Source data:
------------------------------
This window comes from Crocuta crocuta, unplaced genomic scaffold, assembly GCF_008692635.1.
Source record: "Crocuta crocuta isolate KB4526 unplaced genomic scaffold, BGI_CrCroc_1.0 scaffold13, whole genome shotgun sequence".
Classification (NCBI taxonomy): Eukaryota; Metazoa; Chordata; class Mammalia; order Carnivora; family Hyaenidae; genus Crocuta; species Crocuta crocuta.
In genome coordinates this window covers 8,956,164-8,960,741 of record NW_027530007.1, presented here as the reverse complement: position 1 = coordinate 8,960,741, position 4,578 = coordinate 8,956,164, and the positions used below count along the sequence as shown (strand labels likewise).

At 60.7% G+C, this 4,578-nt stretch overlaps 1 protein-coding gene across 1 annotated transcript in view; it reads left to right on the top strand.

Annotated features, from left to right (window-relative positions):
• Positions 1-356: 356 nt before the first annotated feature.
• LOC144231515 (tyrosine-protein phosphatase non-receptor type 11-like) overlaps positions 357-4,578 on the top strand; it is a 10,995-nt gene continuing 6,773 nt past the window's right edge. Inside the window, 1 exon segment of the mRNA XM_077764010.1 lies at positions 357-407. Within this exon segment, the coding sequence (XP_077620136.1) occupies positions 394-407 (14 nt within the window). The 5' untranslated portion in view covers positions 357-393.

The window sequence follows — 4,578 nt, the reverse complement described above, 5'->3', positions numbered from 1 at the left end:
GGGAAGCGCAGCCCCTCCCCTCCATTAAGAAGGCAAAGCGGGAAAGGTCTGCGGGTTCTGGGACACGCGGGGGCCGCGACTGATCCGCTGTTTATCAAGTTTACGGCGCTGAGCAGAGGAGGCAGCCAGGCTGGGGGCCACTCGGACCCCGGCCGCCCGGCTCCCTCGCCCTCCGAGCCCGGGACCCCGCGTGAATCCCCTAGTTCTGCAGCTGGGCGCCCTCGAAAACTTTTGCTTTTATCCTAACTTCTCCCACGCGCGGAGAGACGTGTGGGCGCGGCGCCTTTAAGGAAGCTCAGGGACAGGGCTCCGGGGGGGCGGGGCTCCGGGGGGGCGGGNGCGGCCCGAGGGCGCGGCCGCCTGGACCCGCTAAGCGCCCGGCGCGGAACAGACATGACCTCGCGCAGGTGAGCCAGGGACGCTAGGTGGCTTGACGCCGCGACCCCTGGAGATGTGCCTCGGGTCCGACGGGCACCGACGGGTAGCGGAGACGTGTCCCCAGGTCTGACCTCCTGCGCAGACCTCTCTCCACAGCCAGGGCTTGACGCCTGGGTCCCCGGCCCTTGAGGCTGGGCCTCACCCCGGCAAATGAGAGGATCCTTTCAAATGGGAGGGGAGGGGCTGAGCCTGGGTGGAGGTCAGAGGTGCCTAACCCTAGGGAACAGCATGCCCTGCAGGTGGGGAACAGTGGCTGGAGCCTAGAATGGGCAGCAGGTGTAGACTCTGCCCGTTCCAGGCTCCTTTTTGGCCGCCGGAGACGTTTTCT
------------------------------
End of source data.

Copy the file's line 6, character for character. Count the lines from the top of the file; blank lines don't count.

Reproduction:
Annotated features, from left to right (window-relative positions):